June 23rd, 2005

[BRIEF NOTE] Why A Civil Campaign Should Have Been the Last Miles Vorkosigan Novel

I first read Lois McMaster Bujold's Diplomatic Immunity when it came out as a hardcover. It was actually the first Miles Vorkosigan novel I'd ever read, if you exclude a desultory thumbing-through of Komarr. At the time, Diplomatic Immunity struck me as above-average space opera, well-written but nothing particularly compelling. I only really got into the Miles Vorkosigan novels last summer. Since then, I've become a committed fan of the series (a fan worthy of committal?). When I saw a paperback copy of Diplomatic Immunity this Monday, I snapped it up.

As I read it on the subway, I noticed how Diplomatic Immunity read differently now that I was familiar with Miles and his universe. What struck me most was the sheer density of references to the wider universe, to characters and human subspecies and empires that had all been explored in previous stories. Diplomatic Immunity has a plot of its own, of course, but quite often I found myself thinking "Oh, that is where such-and-such a person ended up" or "So such-and-such an empire is still that way?"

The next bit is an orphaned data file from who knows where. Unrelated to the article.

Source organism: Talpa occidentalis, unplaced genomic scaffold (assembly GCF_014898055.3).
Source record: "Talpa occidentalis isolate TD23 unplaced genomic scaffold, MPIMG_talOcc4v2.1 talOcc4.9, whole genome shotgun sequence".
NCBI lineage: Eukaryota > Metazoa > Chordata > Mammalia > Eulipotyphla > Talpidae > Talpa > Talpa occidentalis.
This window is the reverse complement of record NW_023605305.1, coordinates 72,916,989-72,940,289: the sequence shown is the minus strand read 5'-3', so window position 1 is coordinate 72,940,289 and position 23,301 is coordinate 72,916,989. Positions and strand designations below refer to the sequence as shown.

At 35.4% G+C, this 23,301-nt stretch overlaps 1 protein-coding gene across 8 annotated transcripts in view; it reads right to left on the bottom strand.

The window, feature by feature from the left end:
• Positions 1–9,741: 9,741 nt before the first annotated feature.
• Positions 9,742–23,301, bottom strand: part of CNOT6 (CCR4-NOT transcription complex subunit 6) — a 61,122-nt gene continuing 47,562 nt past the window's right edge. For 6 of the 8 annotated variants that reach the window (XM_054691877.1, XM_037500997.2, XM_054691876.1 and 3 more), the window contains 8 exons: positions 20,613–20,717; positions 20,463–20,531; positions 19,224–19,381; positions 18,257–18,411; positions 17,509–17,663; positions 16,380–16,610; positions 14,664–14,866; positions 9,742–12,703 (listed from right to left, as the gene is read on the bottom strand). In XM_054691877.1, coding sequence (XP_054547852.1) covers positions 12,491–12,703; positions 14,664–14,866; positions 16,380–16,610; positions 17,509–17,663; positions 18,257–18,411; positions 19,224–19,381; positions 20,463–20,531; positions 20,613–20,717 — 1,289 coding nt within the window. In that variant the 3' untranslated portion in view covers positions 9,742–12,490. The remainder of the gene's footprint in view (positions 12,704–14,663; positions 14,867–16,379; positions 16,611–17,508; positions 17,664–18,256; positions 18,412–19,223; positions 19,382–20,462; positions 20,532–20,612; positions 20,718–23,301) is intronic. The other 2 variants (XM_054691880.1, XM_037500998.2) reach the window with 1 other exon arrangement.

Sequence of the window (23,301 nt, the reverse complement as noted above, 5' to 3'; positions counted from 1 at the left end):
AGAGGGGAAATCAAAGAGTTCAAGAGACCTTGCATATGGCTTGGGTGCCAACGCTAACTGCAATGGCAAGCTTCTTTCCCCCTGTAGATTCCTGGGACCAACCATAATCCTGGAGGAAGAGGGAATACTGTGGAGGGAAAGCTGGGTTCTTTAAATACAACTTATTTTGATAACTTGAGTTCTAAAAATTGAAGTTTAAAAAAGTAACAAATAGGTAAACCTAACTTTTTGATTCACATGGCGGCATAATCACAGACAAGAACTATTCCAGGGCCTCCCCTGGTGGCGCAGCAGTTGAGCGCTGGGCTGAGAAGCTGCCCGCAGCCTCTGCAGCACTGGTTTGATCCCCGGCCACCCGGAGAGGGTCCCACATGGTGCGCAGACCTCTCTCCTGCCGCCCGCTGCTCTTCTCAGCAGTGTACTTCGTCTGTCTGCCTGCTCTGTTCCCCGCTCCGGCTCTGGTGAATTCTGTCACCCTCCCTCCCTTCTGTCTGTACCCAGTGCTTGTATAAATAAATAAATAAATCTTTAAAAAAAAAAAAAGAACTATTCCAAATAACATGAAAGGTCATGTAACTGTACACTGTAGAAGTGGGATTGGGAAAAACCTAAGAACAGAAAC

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UPDATE (5:41 PM) : Crossposted at lmbujold.

UPDATE (11:10 PM : Crossposted at rec.arts.sf.written.
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[BRIEF NOTE] What happened to the Tasmanian Aborigines?

In War of the Worlds, H.G. Wells wrote that the Martians' brutal attack on Earth wasn't unprecedented in human history.

Before we judge of them too harshly we must remember what ruthless and utter destruction our own species has wrought, not only upon animals, such as the vanished bison and the dodo, but upon its inferior races. The Tasmanians, in spite of their human likeness, were entirely swept out of existence in a war of extermination waged by European immigrants, in the space of fifty years. Are we such apostles of mercy as to complain if the Martians warred in the same spirit?


agirlnamedluna asked about the Tasmanians. Read more about the fate of the Tasmanian Aborigines at Wikipedia, and about Trugamini. I highly recommend Mudrooroo's 1983 novel Doctor Wooreddy's Prescription for Enduring the Ending of the World for a fictionalized account of the lives of the last full-blooded Tasmanian Aborigines. Canadians should keep the fate of the Beothuk in mind.
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